Creating fiscal space

Even when elected governments have been in power, governance in Pakistan has been by the elite and for the elite.

Dr Akmal Hussain February 14, 2011

Even when elected governments have been in power, governance in Pakistan has been by the elite and for the elite. It is now apparent that this elite-based social order has failed to provide even the minimum material conditions of civilised existence to the majority of the people. At the same time, the paradigm within which foreign and security policies have been conducted has led to the emergence of violent non-state actors, who now threaten the state as well as the security of citizens. It is time to address the structural features of governance and the economy which underlies this crisis.

Since the word ‘structure’ has been loosely used in the current debate in Pakistan, one may venture to define it in the present context as follows: Structure means the design features of Pakistan’s economy which have shaped the pattern and pace of economic growth. At the level of governance, it is the premise of the paradigm within which strategic decisions are taken.

In terms of this definition, it can be shown that the observed failure to sustain economic growth without large injections of foreign aid, and the acute interpersonal and inter-regional economic inequalities originate in the economic structure. This structure consists of an institutional framework which generates unearned income (rents) for the elite by systematically excluding the majority of the people from the process of economic growth. Structural change in Pakistan’s economy would involve a change in the institutional framework whereby the middle classes and the poor can begin to participate in the process of economic growth as subjects, rather than as mere recipients of a ‘trickle-down effect’.

In terms of fiscal policy, governance for the people would require substantially reducing unproductive current expenditure of the government through the following initiatives: (I) Twenty-five ministries can be either dissolved or rationalised, thereby saving Rs91.5 billion. (II) The Rs140 billion expenditure on financing the losses of public sector corporations can be eliminated by restructuring and privatising those entities. (III) Badly targeted subsidies, on which about Rs329 billion is being spent, should be withdrawn and some part of the money saved can be directed to expand the coverage of the social protection programme for the poor. (IV) The total public debt at Rs9.47 trillion is unsustainable. The debt servicing cost has reached Rs839 billion, which is over 40 per cent of total government revenue. Drastic measures need to be taken to reduce the debt stock by retiring some of the debt with the proceeds of the privatisation of public sector corporations such as PIA, Pakistan Railways and the Pakistan Steel Mills; sale of some of the state-owned real estate which is being used for unproductive purposes as perks for government officials.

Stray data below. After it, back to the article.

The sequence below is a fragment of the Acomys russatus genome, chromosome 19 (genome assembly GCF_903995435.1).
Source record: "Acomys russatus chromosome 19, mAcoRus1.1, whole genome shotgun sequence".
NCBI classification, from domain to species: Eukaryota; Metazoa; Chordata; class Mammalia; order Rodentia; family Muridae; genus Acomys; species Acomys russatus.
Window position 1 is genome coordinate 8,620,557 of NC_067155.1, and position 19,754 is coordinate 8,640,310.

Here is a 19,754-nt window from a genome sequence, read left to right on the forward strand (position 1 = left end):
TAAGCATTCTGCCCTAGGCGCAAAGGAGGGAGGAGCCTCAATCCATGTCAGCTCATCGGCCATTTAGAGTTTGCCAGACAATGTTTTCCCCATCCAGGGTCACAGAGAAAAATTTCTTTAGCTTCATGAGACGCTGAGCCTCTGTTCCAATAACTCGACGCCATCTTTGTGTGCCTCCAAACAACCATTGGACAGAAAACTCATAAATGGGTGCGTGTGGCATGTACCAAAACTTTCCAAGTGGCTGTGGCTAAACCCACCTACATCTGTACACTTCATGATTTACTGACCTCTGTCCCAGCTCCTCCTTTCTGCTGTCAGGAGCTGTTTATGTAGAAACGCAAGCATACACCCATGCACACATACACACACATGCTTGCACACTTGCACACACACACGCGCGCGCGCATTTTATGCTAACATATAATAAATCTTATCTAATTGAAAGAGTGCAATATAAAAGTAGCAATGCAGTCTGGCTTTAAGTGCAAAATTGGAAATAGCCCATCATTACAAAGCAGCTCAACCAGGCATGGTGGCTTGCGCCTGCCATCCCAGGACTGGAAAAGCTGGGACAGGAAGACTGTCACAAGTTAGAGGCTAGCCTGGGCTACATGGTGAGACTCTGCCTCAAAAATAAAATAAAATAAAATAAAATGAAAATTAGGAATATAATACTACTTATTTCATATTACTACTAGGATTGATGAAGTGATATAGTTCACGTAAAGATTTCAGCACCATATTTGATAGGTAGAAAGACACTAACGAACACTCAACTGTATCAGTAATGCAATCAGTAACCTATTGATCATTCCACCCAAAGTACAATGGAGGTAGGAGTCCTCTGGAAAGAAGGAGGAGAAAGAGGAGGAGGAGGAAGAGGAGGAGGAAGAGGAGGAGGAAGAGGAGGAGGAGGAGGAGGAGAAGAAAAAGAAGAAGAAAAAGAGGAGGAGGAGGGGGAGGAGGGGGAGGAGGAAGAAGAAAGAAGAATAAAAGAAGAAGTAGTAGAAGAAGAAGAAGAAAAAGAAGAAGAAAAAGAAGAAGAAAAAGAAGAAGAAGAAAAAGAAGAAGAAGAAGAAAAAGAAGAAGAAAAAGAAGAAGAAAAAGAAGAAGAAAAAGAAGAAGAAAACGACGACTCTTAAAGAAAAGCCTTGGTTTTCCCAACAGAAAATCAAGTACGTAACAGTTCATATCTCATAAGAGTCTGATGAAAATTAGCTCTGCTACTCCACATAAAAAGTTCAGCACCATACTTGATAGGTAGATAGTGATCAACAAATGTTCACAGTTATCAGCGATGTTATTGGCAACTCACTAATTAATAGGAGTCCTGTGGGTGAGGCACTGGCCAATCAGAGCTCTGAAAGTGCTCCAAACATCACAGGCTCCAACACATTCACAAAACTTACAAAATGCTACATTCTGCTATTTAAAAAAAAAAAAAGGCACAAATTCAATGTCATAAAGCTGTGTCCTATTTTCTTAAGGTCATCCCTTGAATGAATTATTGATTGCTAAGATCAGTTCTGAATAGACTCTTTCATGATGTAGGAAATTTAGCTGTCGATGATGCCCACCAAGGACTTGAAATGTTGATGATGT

On the revenue side, the following measures should be undertaken with the aim of increasing the tax-to-GDP ratio from the present 9 per cent to 16 per cent, over the next three years: (I) A substantial property tax on the rich. (II) A presumptive agriculture income tax of Rs1,000 per acre on irrigated agriculture holdings above 25 acres and Rs500 per acre on un-irrigated holdings above 50 acres. (III) A capital gains tax. (IV) A presumptive income tax on retail outlets in affluent localities. (V) Imposition of the revised generalised sales tax on services.

The fiscal space afforded by these measures would enable the government to focus on providing safe drinking water, health and education for the people. Funds would also then be available to build infrastructure, facilitate the growth of small and medium sized firms in the industrial sector and small farms in the agriculture sector for an employment intensive and equitable economic growth process. At the same time, large corporations with equity stakes for the poor can be established through public-private partnerships. This would set the stage for a structural change that could help achieve economic growth for the people and by the people.

Published in The Express Tribune, February 15th, 2011.


Meekal Ahmed | 10 years ago | Reply Very good. I would bring back the wealth tax which should have never been eliminated in the first place.
Talha | 10 years ago | Reply agreed with your diagnosis of the malady afflicting our economy but the solution seems very much similar to what has already been proposed by previous governments and has failed repeatedly. Privatizations are always prone to corruption, restructuring of public sector corporations is usually opposed by unions and politicians seeking their support. Imposing higher tax rates is problematic as it taxes the poor equal to the rich and thus its not a good way of widening the tax base and getting tax evaders into the net. Subsidies are the governments way of quelling public anger their incompetency. So some out of the box thinking is needed to solve these problems that eventually lead to higher debt. These solutions are those which have been tried, tested and have failed repeatedly. Perhaps some innovative ways of getting the untaxed wealth should be devised like issuing govt backed bonds for development projects or the like.
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